DETROIT – Giving plenty of advance notice, a determined Nissan says it will debut a redone ’16 Titan pickup truck at next year’s North American International Auto Show.

The announcement comes from Executive Vice President Andy Palmer at this year’s show, where Nissan debuts a Sport Sedan concept car bound for production.

“On this stage, you’ll see our next-generation fullsize pickup next year,” Palmer says here after touting the Sport Sedan as a fun vehicle with youth appeal.

The new Titan will appeal to truck buyers whose needs are not necessarily met by U.S. automakers’ light-truck offerings, he tells journalists on the sidelines.   

“The American makers do their products terrifically, so we have to make sure ours is outstanding, and a Cummins diesel engine will be part of that.”  

Chrysler’s Ram pickup offers a diesel engine; the Ford F-150 and Chevrolet Silverado don’t. The optional powerplant planned for the Titan is a 300-hp 5.0L V-8 turbo made in Columbus, IN. 

It’s challenging to go up against U.S. automakers in a segment they dominate and protect like mother bears, Palmer acknowledges.

The Silverado is being honored as North American Truck of the Year at this year’s Detroit auto show. The Ram won in 2013. Also this year, Ford unveils the ’15 F-150 in a 20,000-seat hockey arena next door to the Cobo Hall show venue.

“We’ll see whether we succeed,” Palmer says of the upcoming Titan’s prospects. “You have to come from left field with something unexpected and different.”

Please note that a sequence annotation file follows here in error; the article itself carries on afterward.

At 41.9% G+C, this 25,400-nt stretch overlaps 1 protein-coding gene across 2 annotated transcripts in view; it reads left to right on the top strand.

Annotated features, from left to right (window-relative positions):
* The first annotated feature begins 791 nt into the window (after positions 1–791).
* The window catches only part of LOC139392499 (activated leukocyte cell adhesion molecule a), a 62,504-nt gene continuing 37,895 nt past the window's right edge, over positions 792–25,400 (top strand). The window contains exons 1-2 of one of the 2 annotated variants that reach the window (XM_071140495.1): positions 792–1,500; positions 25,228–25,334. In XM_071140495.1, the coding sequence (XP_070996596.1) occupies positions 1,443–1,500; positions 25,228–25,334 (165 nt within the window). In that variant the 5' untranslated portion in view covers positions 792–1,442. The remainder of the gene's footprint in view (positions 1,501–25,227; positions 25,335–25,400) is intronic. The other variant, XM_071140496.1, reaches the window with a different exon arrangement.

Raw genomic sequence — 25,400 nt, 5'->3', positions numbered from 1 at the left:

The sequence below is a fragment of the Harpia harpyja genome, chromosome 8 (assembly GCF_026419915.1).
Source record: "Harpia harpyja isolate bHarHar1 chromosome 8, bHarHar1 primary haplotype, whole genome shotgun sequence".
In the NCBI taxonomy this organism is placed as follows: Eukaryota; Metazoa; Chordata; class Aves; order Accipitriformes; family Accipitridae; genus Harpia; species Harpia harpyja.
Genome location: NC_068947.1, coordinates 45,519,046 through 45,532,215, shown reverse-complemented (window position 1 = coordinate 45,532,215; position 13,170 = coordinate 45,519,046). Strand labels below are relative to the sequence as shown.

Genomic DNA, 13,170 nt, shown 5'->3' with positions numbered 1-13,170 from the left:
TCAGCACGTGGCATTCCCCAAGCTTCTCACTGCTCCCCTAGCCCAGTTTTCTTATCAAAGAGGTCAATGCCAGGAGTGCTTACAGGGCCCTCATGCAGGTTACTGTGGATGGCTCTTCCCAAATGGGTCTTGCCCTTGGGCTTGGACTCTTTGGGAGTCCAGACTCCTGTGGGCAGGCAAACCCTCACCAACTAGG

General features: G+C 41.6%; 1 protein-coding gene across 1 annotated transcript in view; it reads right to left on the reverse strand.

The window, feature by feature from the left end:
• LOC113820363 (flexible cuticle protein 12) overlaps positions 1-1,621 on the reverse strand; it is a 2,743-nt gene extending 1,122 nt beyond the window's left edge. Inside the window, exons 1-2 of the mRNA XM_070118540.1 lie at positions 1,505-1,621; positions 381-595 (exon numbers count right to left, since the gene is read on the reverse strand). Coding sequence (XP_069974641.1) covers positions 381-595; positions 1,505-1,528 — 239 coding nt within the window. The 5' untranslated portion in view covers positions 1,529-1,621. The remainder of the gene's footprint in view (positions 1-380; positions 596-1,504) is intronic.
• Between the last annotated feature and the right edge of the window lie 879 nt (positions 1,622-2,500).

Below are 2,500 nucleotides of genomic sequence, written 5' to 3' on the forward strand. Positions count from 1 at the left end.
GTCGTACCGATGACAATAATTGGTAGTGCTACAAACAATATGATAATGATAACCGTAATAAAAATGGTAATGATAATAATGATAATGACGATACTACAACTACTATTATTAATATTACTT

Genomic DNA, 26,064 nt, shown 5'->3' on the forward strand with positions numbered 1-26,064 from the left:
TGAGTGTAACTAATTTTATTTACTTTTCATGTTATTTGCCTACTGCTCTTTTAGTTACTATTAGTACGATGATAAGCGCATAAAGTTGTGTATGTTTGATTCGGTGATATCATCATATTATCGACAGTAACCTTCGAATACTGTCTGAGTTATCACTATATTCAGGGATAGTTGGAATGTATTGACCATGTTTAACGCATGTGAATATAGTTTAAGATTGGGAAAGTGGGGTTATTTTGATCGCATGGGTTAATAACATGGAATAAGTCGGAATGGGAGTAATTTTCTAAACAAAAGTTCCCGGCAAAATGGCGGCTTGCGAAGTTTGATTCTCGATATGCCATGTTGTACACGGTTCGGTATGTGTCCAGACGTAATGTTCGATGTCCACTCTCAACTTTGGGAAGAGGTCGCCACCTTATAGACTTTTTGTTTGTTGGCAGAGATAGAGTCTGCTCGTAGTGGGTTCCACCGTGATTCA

Nissan looks to its new Titan to do better than the current one that has fallen short of original sales goals. When the Titan hit the market in 2004, the automaker hoped to sell 100,000 units a year, largely by taking market share from the Ram. That didn’t happen.

“We’re not where we should be,” Palmer tells WardsAuto.

Nissan delivered 15,691 Titans in the U.S. last year, a 27.3% decline from 2012, according to WardsAuto data.

In contrast, Ford sold 763,402 F-Series, General Motors delivered 664,803 Silverados and GMC Sierras and Chrysler found 355,673 Ram buyers. Toyota, a distant fourth in the fullsize truck competition, tallied 112,732 Tundra sales.

British-born Palmer says it’s not an impossible dream for Japanese automaker Nissan to offer a pickup that resonates in the U.S.

The new Titan “is engineered in America and designed in San Diego,” he says. “The Cummins engine is made in America. The gasoline engine is made in America. The truck is made in America. We can make an all-American truck.”